Similar to how you would get tested for other types of allergies, you’ll either get a skin prick test or a blood test.

Skin Prick Test

Following a physical examination from your doctor, you’ll be asked to take a skin prick test which means the doctor will apply the diluted allergen on your skin by pricking it with a needle. Users who develop redness, itching, or a red bump in the next 15 minutes may be allergic to the allergen.

Blood Test

You can also detect marijuana plant allergies through a blood test. The sample of blood is tested for the presence of antibodies to cannabis and the people who have more antibodies than expected are more likely to be allergic to cannabis.

What to Do if You’re Allergic to the Cannabis Plant?

Because there’s no specific treatment for a marijuana allergy, the less serious symptoms are treated with common allergy treatment methods such as antihistamines, nasal sprays, or epinephrine injection (EpiPen) for more severe allergies and people at risk of developing anaphylaxis. Other treatment includes a course of allergy shots in order to reduce the sensitization to the substance.

Since you can’t do anything specific about the allergy, your best bet is to avoid marijuana altogether. People who are allergic to weed should avoid using medical marijuana and seek alternative treatment. Medications such as Epidiolex, Marinol, Syndros, and Cesamet that contain CBD should also be avoided by people who have allergies to cannabis.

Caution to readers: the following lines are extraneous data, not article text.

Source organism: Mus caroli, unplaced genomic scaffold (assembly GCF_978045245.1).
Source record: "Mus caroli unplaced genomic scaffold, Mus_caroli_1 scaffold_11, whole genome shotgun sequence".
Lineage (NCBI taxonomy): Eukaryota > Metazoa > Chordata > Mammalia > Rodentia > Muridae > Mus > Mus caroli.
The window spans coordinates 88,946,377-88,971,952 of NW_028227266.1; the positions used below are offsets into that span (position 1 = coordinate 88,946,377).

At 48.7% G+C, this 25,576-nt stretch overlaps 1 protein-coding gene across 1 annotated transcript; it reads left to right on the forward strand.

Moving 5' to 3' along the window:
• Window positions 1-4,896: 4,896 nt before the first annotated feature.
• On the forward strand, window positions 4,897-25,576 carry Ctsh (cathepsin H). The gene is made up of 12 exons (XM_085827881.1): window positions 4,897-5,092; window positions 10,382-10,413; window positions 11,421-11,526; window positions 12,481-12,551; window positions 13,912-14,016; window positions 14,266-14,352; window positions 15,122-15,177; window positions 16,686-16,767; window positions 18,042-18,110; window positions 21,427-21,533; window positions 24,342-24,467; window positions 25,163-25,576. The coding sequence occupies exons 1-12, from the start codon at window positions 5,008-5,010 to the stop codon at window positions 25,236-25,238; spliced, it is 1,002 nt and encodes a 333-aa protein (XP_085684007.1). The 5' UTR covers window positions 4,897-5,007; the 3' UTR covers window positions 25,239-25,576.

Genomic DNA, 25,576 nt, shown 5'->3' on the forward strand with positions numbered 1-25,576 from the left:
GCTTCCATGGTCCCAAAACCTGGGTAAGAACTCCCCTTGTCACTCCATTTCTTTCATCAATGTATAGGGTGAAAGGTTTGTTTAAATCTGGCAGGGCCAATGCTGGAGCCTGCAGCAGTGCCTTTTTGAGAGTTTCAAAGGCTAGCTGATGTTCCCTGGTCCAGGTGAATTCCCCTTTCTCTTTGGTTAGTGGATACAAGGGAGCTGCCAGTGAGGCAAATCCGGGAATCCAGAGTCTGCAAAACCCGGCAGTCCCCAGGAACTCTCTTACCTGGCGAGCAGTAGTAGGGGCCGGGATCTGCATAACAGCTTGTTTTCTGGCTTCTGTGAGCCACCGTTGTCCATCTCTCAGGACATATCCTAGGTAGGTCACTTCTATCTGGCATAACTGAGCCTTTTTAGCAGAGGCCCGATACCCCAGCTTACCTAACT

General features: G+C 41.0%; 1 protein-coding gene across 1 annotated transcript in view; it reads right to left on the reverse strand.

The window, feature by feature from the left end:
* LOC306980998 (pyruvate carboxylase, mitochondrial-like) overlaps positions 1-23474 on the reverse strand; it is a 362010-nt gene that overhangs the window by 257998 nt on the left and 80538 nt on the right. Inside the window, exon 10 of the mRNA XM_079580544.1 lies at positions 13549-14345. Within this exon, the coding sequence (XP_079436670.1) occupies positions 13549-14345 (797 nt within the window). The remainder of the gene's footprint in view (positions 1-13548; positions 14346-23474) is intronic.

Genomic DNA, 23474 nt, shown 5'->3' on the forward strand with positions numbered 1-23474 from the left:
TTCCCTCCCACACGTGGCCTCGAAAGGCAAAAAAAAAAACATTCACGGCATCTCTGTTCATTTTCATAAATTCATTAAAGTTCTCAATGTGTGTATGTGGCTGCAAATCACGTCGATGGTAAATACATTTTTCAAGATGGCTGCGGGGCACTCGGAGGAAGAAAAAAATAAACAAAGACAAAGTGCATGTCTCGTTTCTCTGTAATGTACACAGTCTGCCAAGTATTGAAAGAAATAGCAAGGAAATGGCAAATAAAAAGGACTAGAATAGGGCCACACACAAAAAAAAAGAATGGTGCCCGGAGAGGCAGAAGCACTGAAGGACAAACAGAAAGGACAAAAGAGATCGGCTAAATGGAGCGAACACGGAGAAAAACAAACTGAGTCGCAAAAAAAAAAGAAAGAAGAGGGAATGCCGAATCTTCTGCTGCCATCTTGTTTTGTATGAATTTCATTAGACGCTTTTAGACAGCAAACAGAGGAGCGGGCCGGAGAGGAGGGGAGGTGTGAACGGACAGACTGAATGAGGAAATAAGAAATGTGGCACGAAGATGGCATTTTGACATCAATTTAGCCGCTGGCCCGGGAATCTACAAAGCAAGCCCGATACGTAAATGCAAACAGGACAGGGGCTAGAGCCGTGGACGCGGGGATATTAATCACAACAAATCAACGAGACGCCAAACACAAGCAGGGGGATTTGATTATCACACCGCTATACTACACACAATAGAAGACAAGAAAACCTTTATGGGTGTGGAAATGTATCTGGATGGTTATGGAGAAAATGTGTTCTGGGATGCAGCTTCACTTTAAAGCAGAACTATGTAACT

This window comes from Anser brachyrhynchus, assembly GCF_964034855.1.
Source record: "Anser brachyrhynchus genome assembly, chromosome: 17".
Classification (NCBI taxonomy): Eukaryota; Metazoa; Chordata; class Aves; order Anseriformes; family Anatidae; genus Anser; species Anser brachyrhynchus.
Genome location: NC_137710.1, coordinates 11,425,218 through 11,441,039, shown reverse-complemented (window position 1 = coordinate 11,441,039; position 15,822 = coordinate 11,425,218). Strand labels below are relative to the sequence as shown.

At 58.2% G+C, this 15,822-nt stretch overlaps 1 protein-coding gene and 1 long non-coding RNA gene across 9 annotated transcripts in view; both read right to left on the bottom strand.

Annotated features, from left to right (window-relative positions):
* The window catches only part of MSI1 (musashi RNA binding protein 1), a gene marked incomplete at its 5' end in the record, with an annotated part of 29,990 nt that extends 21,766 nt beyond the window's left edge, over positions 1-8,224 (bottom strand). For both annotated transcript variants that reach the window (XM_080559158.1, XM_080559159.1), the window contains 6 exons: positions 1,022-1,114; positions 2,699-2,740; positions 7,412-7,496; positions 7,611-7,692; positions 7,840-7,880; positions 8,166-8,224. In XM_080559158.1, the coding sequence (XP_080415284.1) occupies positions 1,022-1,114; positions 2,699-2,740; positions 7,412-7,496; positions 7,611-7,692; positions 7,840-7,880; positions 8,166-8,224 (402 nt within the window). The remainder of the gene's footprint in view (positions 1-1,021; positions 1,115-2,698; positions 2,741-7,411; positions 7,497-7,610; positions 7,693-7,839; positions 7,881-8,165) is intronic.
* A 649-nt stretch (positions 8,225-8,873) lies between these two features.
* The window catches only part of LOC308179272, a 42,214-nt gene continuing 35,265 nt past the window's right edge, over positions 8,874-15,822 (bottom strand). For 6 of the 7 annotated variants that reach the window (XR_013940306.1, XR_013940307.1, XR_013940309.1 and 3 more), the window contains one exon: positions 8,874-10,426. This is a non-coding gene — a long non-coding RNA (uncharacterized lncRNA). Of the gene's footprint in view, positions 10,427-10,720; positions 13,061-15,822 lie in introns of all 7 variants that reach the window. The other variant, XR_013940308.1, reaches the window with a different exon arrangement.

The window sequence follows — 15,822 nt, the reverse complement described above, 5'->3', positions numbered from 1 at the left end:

Most people who are allergic to marijuana will actually have a reaction that is similar to a reaction to seasonal allergies and won’t experience life-threatening symptoms. However, if you do avoid cannabis, you’re generally safe unless you’re exposed to cannabis via airborne exposure. If you think that you may be allergic to cannabis, it’s always a good idea to get tested so you know what steps you need to take in the case of accidental exposure.

Additional Information

Andersen, K. E., Bruze, M., Johansen, J. D., Garcia-Bravo, B., Giménez Arnau, A., Goh, C. L., Nixon, R., & White, I. R. (2016). Oxidized limonene and oxidized linalool – concomitant contact allergy to common fragrance terpenes. Contact dermatitis, 74(5), 273–280. https://doi.org/10.1111/cod.12545

Christensson, J. B., Matura, M., Gruvberger, B., Bruze, M., & Karlberg, A. T. (2010). Linalool–a significant contact sensitizer after air exposure. Contact dermatitis, 62(1), 32–41. https://doi.org/10.1111/j.1600-0536.2009.01657.x

Disclaimer

The information presented on this page is provided as a public service to aid in education and is derived from sources believed to be reliable. Readers are responsible for making their own assessment of the topics discussed here. In no event shall Leaf Nation be held reliable for any injury, loss or damage that could happen if using or abusing drugs.